DALLAS June 27, 2008 Researchers at UT Southwestern Medical Center have determined that starvation blocks the effects of growth hormone via a mechanism that may have implications in treating diabetes and extending life span.
"It's been well-established that growth is blunted during starvation. But our work shows that this is not just from running out of energy. It's much more sophisticated than that," said Dr. Steven Kliewer, professor of molecular biology and senior author of a study available online and appearing in today's issue of the journal Cell Metabolism.
Using genetically altered mice, the researchers found that during fasting, the actions of growth hormone are blocked by a fat-burning hormone called FGF21.
"It's something that we hadn't anticipated," said Dr. Kliewer.
Growth hormone has many functions in the growth and reproduction of cells, such as controlling the length of developing arm and leg bones in children.
Growth hormone has several other functions, however, even in adults. It promotes the breakdown of fats, stimulates creation of protein and increases levels of IGF-1 (insulin-like growth factor-1), a hormone that promotes growth. Too much growth hormone can cause insulin resistance, resulting in diabetes, and lead to other disorders.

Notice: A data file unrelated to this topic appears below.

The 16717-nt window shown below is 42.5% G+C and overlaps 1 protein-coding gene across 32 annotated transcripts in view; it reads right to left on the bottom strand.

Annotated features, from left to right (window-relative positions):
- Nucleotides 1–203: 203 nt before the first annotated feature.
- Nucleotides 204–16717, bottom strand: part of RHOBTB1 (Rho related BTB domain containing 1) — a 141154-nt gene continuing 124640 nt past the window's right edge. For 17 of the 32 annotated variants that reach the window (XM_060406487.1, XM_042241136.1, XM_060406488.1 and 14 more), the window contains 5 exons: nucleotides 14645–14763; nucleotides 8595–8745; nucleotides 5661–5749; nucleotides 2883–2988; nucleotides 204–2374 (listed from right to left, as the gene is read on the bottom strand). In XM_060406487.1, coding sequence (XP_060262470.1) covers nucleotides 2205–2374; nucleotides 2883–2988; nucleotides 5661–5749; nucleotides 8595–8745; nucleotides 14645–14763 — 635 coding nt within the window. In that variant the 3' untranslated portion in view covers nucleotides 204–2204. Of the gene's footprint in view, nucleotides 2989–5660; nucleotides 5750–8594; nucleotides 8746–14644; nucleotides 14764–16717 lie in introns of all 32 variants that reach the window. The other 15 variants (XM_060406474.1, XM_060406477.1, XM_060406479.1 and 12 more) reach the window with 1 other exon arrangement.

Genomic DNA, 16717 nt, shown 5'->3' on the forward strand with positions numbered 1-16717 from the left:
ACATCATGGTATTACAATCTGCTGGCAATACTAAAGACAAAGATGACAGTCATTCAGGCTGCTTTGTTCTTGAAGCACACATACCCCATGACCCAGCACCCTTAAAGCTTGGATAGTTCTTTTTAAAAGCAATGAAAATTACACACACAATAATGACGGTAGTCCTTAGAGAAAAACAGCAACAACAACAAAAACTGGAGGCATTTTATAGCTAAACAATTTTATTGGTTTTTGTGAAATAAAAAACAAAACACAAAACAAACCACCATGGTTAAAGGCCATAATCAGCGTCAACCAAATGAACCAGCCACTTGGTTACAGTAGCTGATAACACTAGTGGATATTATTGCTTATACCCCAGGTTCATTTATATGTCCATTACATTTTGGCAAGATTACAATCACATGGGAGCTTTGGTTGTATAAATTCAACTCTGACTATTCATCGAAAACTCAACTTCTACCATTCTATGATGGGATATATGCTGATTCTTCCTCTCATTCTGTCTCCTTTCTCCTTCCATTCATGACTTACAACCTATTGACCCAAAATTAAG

In the current study, mice that were genetically altered to produce excess FGF21 grew to be much smaller than ordinary mice, even though they ate more and had more fat in proportion to their size.
Paradoxically, and to the researchers' surprise, the altered, smaller mice produced much greater amounts of growth hormone than normal.
Why didn't the altered mice grow larger than normal in response? The researchers found that FGF21 does not block the production of growth hormone; rather, it works to prevent growth hormone from activating the genes it normally controls.
Interfering with the actions of growth hormone
|Contact: Aline McKenzie|
UT Southwestern Medical Center